It’s working folks who pay taxes and each year there are life lessons learned through this necessary intrusion.
We fund our government and help produce income that proceeds obviously and directly to the richest people on the planet. We make a life for ourselves while doing so.
As businesses have driven out operating expenses over my lifetime, the notion of security escaped into the ether. Everyone is affected, although there is a tremendous advantage to those whole own capital. When a person has capital, there is less worry about security from anything except populist uprisings.
For the rest of us, to sustain a life one must embrace living without security. It’s likely been that way for most people.
Our tax rate is 20 percent this year, including federal and state income tax and local property tax. It seems high and it was hard to come up with the cash despite a frugal lifestyle. As a result of hard work lasting decades, the checks are written except to the state where the filing deadline is April 30. I’ll likely pay that soon so the bill is not hanging over the household for another month.
This year’s tax cycle brought some learning.
Hidden from the analysis is the cost of health insurance. Because of our projected 2014 income level, we were eligible for a tax credit to subsidize our policy payments. Including the tax credit and what we paid, the premiums for a policy were $13,756 for 2014. Luckily I made more money in 2014 than projected. Unluckily we had to pay back part of the tax credit because of our success, creating a cash flow issue.
According to Medicare.gov, Medicare covered 48.7 million people in 2011 at a cost of $549.1 billion. Do the math and the annual cost per person was $11,275. Assuming health insurance providers have a better ability to manage their business, and the cost to provide care is substantially lower than what Medicare pays, the gross margin of providing health insurance must be about 20 percent or more. That is way better than being in the transportation and logistics business as I was for 25 years.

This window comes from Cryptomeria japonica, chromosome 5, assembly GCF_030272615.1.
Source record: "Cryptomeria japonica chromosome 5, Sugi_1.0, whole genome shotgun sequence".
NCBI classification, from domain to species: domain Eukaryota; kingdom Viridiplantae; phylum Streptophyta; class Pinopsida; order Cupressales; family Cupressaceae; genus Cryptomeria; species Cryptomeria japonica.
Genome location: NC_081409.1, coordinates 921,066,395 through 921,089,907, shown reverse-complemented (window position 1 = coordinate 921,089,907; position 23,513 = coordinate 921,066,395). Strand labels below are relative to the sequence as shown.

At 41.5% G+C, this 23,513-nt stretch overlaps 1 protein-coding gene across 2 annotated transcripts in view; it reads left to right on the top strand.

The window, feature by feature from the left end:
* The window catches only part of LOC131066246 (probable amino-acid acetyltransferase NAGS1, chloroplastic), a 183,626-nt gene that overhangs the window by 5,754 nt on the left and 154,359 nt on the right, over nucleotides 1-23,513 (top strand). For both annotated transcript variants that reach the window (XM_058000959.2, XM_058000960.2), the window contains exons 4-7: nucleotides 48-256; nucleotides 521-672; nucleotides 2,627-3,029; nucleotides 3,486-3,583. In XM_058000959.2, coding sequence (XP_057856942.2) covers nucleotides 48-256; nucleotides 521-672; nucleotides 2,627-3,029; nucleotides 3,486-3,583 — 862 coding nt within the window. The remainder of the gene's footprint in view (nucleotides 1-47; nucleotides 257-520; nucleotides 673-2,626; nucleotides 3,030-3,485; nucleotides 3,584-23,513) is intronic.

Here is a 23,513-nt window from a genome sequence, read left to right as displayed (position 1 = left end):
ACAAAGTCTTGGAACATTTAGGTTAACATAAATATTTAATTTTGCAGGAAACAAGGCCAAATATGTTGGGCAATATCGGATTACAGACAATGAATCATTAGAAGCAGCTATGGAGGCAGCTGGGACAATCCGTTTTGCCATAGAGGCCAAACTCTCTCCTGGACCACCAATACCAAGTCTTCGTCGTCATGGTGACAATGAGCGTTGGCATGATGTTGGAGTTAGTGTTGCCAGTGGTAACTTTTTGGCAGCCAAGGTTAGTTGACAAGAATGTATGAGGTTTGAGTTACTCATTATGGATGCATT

The numbers don’t include the billions of dollars being taken out of the health care system by the reforms of the Patient Protection and Affordable Care Act. The ACA should have reduced costs for health insurance providers. It is fair to say health insurance companies were handed an opportunity to do very well under the ACA, especially those that held firm on initial premium rates.
The other learning has to do with the life I led that year. At one point I worked eight part time jobs. In the end they did not produce enough income to make ends meet, which favors working less jobs that each pay more if that’s possible.
It felt unjust that for those that generated a 1099 I had to pay a flat self-employment tax, while those that paid me as a contractor but didn’t generate the form were taxed at a lower rate. Operationally there was no difference, but tax-wise, it was better when I didn’t receive a 1099.
Bottom line: more is not always better when it comes to working multiple jobs.
I like the ownership brought by contributing to society in the form of paying taxes. What I didn’t expect was that providing health security would be such a large part of our budget, or that compensation for doing the same work would be so uneven. As they say, live and learn.
I predict there will be more lessons as we sustain our lives in a turbulent world.